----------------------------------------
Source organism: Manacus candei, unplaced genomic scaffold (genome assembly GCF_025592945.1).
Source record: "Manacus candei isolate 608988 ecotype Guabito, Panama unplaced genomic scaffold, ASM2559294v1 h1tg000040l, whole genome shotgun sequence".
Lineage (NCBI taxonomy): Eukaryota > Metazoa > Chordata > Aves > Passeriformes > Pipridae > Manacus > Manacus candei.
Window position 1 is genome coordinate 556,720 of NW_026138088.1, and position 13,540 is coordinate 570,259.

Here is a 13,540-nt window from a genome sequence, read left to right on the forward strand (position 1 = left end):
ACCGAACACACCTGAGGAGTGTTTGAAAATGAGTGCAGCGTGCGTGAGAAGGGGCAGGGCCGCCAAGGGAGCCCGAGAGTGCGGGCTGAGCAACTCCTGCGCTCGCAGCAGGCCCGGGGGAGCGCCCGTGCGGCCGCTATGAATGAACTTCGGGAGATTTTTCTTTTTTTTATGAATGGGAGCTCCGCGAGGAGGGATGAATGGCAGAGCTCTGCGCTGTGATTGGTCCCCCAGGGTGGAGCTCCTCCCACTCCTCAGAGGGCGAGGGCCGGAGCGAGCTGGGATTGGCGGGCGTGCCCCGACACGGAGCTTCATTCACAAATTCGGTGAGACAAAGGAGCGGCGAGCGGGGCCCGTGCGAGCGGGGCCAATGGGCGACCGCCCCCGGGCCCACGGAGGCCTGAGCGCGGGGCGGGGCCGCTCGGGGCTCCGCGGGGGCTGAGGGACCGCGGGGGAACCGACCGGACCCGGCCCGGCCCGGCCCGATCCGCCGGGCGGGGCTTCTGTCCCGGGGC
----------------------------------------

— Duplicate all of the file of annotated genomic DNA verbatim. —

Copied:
Source organism: Manacus candei, unplaced genomic scaffold (genome assembly GCF_025592945.1).
Source record: "Manacus candei isolate 608988 ecotype Guabito, Panama unplaced genomic scaffold, ASM2559294v1 h1tg000040l, whole genome shotgun sequence".
Lineage (NCBI taxonomy): Eukaryota > Metazoa > Chordata > Aves > Passeriformes > Pipridae > Manacus > Manacus candei.
Window position 1 is genome coordinate 556,720 of NW_026138088.1, and position 13,540 is coordinate 570,259.

Here is a 13,540-nt window from a genome sequence, read left to right on the forward strand (position 1 = left end):
ACCGAACACACCTGAGGAGTGTTTGAAAATGAGTGCAGCGTGCGTGAGAAGGGGCAGGGCCGCCAAGGGAGCCCGAGAGTGCGGGCTGAGCAACTCCTGCGCTCGCAGCAGGCCCGGGGGAGCGCCCGTGCGGCCGCTATGAATGAACTTCGGGAGATTTTTCTTTTTTTTATGAATGGGAGCTCCGCGAGGAGGGATGAATGGCAGAGCTCTGCGCTGTGATTGGTCCCCCAGGGTGGAGCTCCTCCCACTCCTCAGAGGGCGAGGGCCGGAGCGAGCTGGGATTGGCGGGCGTGCCCCGACACGGAGCTTCATTCACAAATTCGGTGAGACAAAGGAGCGGCGAGCGGGGCCCGTGCGAGCGGGGCCAATGGGCGACCGCCCCCGGGCCCACGGAGGCCTGAGCGCGGGGCGGGGCCGCTCGGGGCTCCGCGGGGGCTGAGGGACCGCGGGGGAACCGACCGGACCCGGCCCGGCCCGGCCCGATCCGCCGGGCGGGGCTTCTGTCCCGGGGC